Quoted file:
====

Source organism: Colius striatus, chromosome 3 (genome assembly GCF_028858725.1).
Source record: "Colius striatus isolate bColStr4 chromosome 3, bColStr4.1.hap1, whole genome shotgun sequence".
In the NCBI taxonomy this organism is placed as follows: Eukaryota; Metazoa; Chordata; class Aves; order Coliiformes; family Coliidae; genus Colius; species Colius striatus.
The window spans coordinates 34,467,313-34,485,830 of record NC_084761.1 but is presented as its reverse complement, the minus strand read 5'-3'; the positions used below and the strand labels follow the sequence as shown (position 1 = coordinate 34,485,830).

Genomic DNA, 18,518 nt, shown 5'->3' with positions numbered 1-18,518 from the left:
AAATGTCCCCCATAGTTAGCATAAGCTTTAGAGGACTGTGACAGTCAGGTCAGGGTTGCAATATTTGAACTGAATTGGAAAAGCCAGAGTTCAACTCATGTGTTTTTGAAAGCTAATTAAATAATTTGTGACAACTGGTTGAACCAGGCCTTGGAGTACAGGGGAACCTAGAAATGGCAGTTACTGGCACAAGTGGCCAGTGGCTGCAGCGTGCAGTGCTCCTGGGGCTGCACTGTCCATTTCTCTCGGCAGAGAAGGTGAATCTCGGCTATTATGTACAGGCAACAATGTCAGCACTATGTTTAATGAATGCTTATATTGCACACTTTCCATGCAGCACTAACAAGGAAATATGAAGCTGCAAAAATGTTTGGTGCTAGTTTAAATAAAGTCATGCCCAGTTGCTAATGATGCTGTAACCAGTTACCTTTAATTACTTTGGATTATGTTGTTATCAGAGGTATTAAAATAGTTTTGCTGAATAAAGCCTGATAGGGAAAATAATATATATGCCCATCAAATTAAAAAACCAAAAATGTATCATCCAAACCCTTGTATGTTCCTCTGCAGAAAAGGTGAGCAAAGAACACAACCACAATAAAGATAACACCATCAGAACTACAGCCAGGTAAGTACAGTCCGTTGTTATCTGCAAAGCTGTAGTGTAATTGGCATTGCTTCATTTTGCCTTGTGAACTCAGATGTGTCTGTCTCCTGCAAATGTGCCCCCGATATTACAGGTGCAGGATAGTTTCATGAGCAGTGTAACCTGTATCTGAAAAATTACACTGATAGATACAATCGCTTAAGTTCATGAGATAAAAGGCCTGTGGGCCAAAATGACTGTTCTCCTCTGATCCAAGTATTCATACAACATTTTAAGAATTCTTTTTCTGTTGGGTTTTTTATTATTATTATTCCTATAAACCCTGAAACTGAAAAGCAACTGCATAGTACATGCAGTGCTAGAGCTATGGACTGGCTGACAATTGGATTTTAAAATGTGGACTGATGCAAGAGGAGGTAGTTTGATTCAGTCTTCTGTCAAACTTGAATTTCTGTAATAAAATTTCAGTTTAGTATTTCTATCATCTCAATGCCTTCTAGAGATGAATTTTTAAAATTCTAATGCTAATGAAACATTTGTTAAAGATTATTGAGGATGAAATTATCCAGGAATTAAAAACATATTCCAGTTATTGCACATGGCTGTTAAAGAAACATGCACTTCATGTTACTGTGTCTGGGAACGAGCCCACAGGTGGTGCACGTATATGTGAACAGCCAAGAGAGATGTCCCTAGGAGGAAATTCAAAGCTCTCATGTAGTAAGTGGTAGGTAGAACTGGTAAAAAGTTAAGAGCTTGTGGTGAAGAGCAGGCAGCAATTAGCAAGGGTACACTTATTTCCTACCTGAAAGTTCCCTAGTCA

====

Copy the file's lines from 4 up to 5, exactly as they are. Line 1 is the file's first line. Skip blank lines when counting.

The window spans coordinates 34,467,313-34,485,830 of record NC_084761.1 but is presented as its reverse complement, the minus strand read 5'-3'; the positions used below and the strand labels follow the sequence as shown (position 1 = coordinate 34,485,830).

Genomic DNA, 18,518 nt, shown 5'->3' with positions numbered 1-18,518 from the left: